33. R. V. Parthasarathy, K. L. N. Phani, and C. R. Martin, “Template synthesis of graphitic nanotubules,” Advanced Materials, vol. 7, no. 11, pp. 896–897, 1995. View at: Publisher Site | Google Scholar
  34. T. Kyotani, B. K. Pradhan, and A. Tomita, “Synthesis of carbon nanotube composites in nanochannels of an anodic aluminum oxide film,” Bulletin of the Chemical Society of Japan, vol. 72, no. 9, pp. 1957–1970, 1999. View at: Publisher Site | Google Scholar
  35. T. Kyotani, L.-F. Tsai, and A. Tomita, “Preparation of ultrafine carbon tubes in nanochannels of an anodic aluminum oxide film,” Chemistry of Materials, vol. 8, no. 8, pp. 2109–2113, 1996. View at: Publisher Site | Google Scholar
  36. M. Steinhart, J. H. Wendorff, A. Greiner et al., “Polymer nanotubes by wetting of ordered porous templates,” Science, vol. 296, no. 5575, p. 1997, 2002. View at: Publisher Site | Google Scholar
  37. Z.-L. Xiao, C. Y. Han, U. Welp et al., “Fabrication of alumina nanotubes and nanowires by etching porous alumina membranes,” Nano Letters, vol. 2, no. 11, pp. 1293–1297, 2002. View at: Publisher Site | Google Scholar
  38. H. Masuda and M. Satoh, “Fabrication of gold nanodot array using anodic porous alumina as an evaporation mask,” Japanese Journal of Applied Physics, Part 2, vol. 35, no. 1B, pp. L126–L129, 1996. View at: Publisher Site | Google Scholar
  39. H. Masuda, F. Hasegwa, and S. Ono, “Self-ordering of cell arrangement of anodic porous alumina formed in sulfuric acid solution,” Journal of the Electrochemical Society, vol. 144, no. 5, pp. L127–L130, 1997. View at: Publisher Site | Google Scholar
  40. M. Sveningsson, R.-E. Morjan, O. A. Nerushev et al., “Raman spectroscopy and field-emission properties of CVD-grown carbon-nanotube films,” Applied Physics A, vol. 73, no. 4, pp. 409–418, 2001. View at: Publisher Site | Google Scholar
  41. M. S. Dresselhaus, G. Dresselhaus, A. Jorio, A. G. Souza Filho, and R. Saito, “Raman spectroscopy on isolated single wall carbon nanotubes,” Carbon, vol. 40, no. 12, pp. 2043–2061, 2002. View at: Publisher Site | Google Scholar
  42. C. Y. Han, G. A. Willing, Z.-L. Xiao, and H. H. Wang, “Control of the anodic aluminum oxide barrier layer opening process by wet chemical etching,” Langmuir, vol. 23, no. 3, pp. 1564–1568, 2007. View at: Publisher Site | Google Scholar
  43. A. C. S. Samia, J. A. Schlueter, J. S. Jiang, S. D. Bader, C.-J. Qin, and X.-M. Lin, “Effect of ligand-metal interactions on the growth of transition-metal and alloy nanoparticles,” Chemistry of Materials, vol. 18, no. 22, pp. 5203–5212, 2006. View at: Publisher Site | Google Scholar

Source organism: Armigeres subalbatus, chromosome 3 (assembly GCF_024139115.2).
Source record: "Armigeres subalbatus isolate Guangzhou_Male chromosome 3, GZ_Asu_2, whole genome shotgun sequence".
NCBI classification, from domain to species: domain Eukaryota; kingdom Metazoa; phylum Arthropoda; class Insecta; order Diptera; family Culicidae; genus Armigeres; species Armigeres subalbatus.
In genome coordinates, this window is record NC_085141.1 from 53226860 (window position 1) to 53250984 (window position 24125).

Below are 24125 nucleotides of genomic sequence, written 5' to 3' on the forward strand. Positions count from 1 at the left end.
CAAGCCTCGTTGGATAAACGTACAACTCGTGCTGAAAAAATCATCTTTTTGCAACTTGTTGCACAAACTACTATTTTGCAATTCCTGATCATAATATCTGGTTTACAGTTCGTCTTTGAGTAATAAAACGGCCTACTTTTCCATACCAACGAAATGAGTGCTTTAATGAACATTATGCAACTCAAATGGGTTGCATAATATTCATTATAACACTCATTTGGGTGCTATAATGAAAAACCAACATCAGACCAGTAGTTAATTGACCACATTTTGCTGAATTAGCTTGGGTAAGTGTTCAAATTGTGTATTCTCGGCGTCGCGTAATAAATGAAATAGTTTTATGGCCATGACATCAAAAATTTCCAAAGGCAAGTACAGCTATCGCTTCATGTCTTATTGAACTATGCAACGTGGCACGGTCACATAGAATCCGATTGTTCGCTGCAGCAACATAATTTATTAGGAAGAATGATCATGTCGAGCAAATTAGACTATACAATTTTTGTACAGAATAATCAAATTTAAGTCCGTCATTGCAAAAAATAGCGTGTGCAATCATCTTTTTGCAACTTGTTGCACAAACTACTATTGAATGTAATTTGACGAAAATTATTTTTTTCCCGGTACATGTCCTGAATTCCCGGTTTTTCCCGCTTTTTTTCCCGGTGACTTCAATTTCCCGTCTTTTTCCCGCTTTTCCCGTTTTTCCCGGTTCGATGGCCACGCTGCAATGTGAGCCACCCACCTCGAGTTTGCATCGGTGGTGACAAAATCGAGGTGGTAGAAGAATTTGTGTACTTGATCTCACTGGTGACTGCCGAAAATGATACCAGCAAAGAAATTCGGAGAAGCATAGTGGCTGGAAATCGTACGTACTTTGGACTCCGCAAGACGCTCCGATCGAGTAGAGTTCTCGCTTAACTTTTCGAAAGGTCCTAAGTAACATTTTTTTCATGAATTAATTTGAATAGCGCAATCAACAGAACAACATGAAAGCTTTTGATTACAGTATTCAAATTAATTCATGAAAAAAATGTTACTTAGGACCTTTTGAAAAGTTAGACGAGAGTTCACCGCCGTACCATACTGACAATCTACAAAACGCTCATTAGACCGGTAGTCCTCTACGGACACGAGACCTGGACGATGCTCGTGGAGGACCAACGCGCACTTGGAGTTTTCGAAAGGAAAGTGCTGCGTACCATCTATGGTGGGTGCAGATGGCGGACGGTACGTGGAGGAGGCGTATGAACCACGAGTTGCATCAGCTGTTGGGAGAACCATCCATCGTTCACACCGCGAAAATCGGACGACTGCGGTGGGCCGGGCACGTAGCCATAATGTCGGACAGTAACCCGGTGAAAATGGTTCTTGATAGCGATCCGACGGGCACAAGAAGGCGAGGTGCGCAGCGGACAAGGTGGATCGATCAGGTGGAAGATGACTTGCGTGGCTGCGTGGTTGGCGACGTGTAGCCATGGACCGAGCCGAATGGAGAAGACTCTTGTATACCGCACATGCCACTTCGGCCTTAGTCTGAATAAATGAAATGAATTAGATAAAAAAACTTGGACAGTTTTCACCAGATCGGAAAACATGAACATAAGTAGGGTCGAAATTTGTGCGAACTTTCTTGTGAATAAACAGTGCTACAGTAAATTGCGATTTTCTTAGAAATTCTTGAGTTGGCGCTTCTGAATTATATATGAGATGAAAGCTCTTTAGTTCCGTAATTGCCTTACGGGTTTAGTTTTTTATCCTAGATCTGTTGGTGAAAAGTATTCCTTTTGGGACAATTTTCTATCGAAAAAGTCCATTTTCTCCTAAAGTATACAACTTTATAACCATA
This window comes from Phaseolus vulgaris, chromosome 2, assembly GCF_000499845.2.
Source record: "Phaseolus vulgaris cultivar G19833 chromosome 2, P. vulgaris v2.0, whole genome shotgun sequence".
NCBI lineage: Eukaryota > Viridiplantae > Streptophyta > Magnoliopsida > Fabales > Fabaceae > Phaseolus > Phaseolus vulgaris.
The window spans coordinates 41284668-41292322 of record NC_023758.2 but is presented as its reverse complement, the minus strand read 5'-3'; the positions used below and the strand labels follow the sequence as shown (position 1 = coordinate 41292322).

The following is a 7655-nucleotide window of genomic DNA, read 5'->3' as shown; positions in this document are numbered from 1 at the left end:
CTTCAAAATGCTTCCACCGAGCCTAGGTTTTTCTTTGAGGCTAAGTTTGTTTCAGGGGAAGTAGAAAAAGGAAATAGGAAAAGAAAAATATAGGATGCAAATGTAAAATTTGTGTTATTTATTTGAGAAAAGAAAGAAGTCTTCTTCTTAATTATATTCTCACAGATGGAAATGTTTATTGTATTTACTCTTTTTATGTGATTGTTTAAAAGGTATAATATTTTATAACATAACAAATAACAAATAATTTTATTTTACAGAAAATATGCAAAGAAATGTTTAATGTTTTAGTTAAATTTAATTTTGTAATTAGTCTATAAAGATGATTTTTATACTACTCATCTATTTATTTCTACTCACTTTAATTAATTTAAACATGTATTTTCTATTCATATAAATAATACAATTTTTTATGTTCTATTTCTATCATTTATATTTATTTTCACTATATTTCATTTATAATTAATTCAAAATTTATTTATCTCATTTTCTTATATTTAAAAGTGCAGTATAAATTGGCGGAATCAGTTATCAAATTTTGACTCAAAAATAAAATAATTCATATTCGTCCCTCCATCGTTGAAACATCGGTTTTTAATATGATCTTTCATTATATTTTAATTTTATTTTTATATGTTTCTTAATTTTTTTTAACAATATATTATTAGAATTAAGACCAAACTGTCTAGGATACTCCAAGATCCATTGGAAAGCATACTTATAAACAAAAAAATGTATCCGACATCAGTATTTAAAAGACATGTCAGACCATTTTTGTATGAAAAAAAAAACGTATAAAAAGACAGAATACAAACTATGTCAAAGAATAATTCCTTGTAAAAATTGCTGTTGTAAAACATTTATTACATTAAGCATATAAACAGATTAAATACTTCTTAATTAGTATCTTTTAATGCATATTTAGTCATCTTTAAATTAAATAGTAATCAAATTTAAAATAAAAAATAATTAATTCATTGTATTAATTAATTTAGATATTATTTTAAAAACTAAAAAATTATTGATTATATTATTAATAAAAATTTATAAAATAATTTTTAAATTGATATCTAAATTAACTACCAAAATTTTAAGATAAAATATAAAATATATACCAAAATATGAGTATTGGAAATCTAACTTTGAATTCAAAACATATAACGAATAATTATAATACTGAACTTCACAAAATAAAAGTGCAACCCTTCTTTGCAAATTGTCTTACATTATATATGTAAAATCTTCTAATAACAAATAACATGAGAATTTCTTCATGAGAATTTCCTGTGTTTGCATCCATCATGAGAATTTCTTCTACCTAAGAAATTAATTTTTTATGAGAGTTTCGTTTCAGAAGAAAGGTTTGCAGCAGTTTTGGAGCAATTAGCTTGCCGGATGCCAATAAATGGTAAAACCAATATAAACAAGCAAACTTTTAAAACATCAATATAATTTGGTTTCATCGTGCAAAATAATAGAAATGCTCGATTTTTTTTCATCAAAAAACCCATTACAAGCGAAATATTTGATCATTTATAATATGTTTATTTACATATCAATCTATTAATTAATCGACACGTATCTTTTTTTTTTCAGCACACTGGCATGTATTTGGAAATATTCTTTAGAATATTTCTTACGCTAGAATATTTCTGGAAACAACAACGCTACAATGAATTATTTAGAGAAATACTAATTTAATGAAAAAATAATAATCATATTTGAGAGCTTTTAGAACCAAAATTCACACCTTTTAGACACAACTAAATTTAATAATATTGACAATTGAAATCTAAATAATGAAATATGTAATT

44. J. Jang, K. J. Lee, and Y. Kim, “Fabrication of polyimide nanotubes and carbon nanotubes containing magnetic iron oxide in confinement,” Chemical Communications, no. 30, pp. 3847–3849, 2005. View at: Publisher Site | Google Scholar
  45. J. W. Elam, G. Xiong, C. Y. Han et al., “Atomic layer deposition for the conformal coating of nanoporous materials,” Journal of Nanomaterials, vol. 2006, Article ID 64501, 5 pages, 2006. View at: Publisher Site | Google Scholar
  46. J. W. Elam, A. Zinovev, C. Y. Han et al., “Atomic layer deposition of palladium films on Al2O3 surfaces,” Thin Solid Films, vol. 515, no. 4, pp. 1664–1673, 2006. View at: Publisher Site | Google Scholar
  47. G. Xiong, J. W. Elam, H. Feng et al., “Effect of atomic layer deposition coatings on the surface structure of anodic aluminum oxide membranes,” Journal of Physical Chemistry B, vol. 109, no. 29, pp. 14059–14063, 2005. View at: Publisher Site | Google Scholar
  48. M. J. Pellin, P. C. Stair, G. Xiong et al., “Mesoporous catalytic membranes: synthetic control of pore size and wall composition,” Catalysis Letters, vol. 102, no. 3-4, pp. 127–130, 2005. View at: Publisher Site | Google Scholar
  49. P. G. Collins, K. Bradley, M. Ishigami, and A. Zettl, “Extreme oxygen sensitivity of electronic properties of carbon nanotubes,” Science, vol. 287, no. 5459, pp. 1801–1804, 2000. View at: Google Scholar
  50. J. Kong, M. G. Chapline, and H. Dai, “Functionalized carbon nanotubes for molecular hydrogen sensors,” Advanced Materials, vol. 13, no. 18, pp. 1384–1386, 2001. View at: Publisher Site | Google Scholar
  51. A. V. Bazilevsky, K. Sun, A. L. Yarin, and C. M. Megaridis, “Selective intercalation of polymers in carbon nanotubes,” Langmuir, vol. 23, no. 14, pp. 7451–7455, 2007. View at: Publisher Site | Google Scholar
  52. A. V. Bazilevsky, K. Sun, A. L. Yarin, and C. M. Megaridis, “Room-temperature, open-air, wet intercalation of liquids, surfactants, polymers and nanoparticles within nanotubes and microchannels,” Journal of Materials Chemistry, vol. 18, no. 6, pp. 696–702, 2008. View at: Publisher Site | Google Scholar
  53. C. Puglisi, F. Samperi, S. Carroccio, and G. Montaudo, “Maldi-top investigation of polymer degradation. Pyrolysis of poly(bisphenol a carbonate),” Macromolecules, vol. 32, no. 26, pp. 8821–8828, 1999. View at: Publisher Site | Google Scholar
  54. J. D. Peterson, S. Vyazovkin, and C. A. Wight, “Kinetics of the thermal and thermo-oxidative degradation of polystyrene, polyethylene and poly(propylene),” Macromolecular Chemistry and Physics, vol. 202, no. 6, pp. 775–784, 2001. View at: Publisher Site | Google Scholar
  55. N. G. Chopra, L. X. Benedict, V. H. Crespi, M. L. Cohen, S. G. Louie, and A. Zettl, “Fully collapsed carbon nanotubes,” Nature, vol. 377, no. 6545, pp. 135–138, 1995. View at: Publisher Site | Google Scholar
  56. W. Qian, F. Wei, T. Liu, Z. Wang, and Y. Li, “What causes the carbon nanotubes collapse in a chemical vapor deposition process,” Journal of Chemical Physics, vol. 118, no. 2, pp. 878–882, 2003. View at: Publisher Site | Google Scholar

Copyright © 2009 Catherine Y. Han et al. This is an open access article distributed under the Creative Commons Attribution License, which permits unrestricted use, distribution, and reproduction in any medium, provided the original work is properly cited.

More related articles

1304 Views | 583 Downloads | 7 Citations
 PDF  Download Citation  Citation
 Download other formatsMore
 Order printed copiesOrder

Related articles

We are committed to sharing findings related to COVID-19 as quickly and safely as possible. Any author submitting a COVID-19 paper should notify us at to ensure their research is fast-tracked and made available on a preprint server as soon as possible. We will be providing unlimited waivers of publication charges for accepted articles related to COVID-19. Sign up here as a reviewer to help fast-track new submissions.